Description of iShares MSCI South Korea ETF

iShares Inc iShares MSCI South Korea ETF

Statistics of iShares MSCI South Korea ETF (YTD)

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TotalReturn:

'Total return is the amount of value an investor earns from a security over a specific period, typically one year, when all distributions are reinvested. Total return is expressed as a percentage of the amount invested. For example, a total return of 20% means the security increased by 20% of its original value due to a price increase, distribution of dividends (if a stock), coupons (if a bond) or capital gains (if a fund). Total return is a strong measure of an investment’s overall performance.'

Applying this definition to our asset in some examples:
  • Looking at the total return, or increase in value of -2.4% in the last 5 years of iShares MSCI South Korea ETF, we see it is relatively lower, thus worse in comparison to the benchmark SPY (66%)
  • Compared with SPY (45.6%) in the period of the last 3 years, the total return, or increase in value of 11.8% is lower, thus worse.

CAGR:

'Compound annual growth rate (CAGR) is a business and investing specific term for the geometric progression ratio that provides a constant rate of return over the time period. CAGR is not an accounting term, but it is often used to describe some element of the business, for example revenue, units delivered, registered users, etc. CAGR dampens the effect of volatility of periodic returns that can render arithmetic means irrelevant. It is particularly useful to compare growth rates from various data sets of common domain such as revenue growth of companies in the same industry.'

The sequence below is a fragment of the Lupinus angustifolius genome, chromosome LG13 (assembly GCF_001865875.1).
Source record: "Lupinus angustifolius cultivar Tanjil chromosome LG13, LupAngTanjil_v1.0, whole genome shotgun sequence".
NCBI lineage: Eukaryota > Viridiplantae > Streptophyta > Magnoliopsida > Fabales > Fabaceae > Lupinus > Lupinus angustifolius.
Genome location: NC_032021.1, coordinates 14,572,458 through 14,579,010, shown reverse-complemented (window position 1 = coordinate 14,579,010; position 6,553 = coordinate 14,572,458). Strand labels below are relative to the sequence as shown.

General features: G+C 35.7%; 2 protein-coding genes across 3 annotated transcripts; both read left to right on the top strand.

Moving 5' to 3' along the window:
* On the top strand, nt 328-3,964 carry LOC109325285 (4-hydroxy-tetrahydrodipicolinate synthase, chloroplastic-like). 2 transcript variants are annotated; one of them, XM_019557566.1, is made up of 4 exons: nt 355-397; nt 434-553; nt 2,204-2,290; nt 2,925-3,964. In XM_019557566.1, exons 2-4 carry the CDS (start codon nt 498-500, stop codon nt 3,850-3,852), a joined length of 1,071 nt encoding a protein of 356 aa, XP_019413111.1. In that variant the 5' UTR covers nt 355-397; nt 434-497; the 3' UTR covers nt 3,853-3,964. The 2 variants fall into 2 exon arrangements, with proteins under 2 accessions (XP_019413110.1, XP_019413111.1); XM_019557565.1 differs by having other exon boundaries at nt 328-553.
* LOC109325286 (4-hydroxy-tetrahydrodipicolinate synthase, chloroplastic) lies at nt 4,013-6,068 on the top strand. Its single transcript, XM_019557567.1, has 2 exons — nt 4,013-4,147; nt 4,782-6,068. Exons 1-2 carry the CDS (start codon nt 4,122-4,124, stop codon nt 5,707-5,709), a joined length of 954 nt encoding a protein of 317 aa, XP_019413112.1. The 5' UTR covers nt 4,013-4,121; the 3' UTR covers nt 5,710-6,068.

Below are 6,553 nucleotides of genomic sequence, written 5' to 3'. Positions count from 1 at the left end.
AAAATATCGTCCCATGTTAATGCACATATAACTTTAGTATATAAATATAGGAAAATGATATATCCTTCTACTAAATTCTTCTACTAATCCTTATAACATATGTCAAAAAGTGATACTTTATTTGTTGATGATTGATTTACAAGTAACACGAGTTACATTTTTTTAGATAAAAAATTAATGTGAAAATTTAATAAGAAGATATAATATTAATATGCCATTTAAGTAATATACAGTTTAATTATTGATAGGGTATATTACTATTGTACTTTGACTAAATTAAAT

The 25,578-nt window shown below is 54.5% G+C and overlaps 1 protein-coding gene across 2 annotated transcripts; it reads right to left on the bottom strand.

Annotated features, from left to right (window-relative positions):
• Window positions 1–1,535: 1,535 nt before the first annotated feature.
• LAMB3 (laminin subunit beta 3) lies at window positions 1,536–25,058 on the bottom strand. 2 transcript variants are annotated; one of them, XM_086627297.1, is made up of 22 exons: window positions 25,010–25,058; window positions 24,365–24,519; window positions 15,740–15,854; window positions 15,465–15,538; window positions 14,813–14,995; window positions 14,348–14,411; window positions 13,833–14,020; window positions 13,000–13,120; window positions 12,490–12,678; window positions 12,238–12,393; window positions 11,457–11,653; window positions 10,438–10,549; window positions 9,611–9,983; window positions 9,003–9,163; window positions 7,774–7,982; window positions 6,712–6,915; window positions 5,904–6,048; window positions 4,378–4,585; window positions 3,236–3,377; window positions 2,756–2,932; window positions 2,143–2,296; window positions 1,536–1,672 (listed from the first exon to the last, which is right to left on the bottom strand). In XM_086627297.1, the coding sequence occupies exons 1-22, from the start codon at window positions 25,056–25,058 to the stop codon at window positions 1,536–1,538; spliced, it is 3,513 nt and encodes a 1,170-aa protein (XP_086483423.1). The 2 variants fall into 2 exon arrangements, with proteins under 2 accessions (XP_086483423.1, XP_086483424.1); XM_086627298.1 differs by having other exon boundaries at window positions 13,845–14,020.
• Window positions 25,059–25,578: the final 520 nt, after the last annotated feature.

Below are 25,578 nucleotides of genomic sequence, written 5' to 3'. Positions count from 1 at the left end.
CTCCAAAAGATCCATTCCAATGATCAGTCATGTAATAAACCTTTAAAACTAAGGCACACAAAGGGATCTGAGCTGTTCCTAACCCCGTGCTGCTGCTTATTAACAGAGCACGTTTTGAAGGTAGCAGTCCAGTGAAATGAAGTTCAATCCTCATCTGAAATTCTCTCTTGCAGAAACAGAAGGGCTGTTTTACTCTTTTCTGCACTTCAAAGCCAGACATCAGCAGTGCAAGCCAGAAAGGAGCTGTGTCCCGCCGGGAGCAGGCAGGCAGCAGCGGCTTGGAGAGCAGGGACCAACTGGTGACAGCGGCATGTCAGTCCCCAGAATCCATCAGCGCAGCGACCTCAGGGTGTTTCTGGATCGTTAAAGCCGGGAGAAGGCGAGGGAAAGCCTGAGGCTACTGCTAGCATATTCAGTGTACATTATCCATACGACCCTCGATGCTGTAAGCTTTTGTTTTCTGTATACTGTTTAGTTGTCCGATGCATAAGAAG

Applying this definition to our asset in some examples:
  • Looking at the annual return (CAGR) of -0.5% in the last 5 years of iShares MSCI South Korea ETF, we see it is relatively lower, thus worse in comparison to the benchmark SPY (10.7%)
  • Compared with SPY (13.3%) in the period of the last 3 years, the annual return (CAGR) of 3.8% is lower, thus worse.

Volatility:

'Volatility is a rate at which the price of a security increases or decreases for a given set of returns. Volatility is measured by calculating the standard deviation of the annualized returns over a given period of time. It shows the range to which the price of a security may increase or decrease. Volatility measures the risk of a security. It is used in option pricing formula to gauge the fluctuations in the returns of the underlying assets. Volatility indicates the pricing behavior of the security and helps estimate the fluctuations that may happen in a short period of time.'

Applying this definition to our asset in some examples:
  • The historical 30 days volatility over 5 years of iShares MSCI South Korea ETF is 19.7%, which is higher, thus worse compared to the benchmark SPY (13.4%) in the same period.
  • Looking at historical 30 days volatility in of 19.6% in the period of the last 3 years, we see it is relatively greater, thus worse in comparison to SPY (12.3%).

DownVol:

'The downside volatility is similar to the volatility, or standard deviation, but only takes losing/negative periods into account.'

Which means for our asset as example: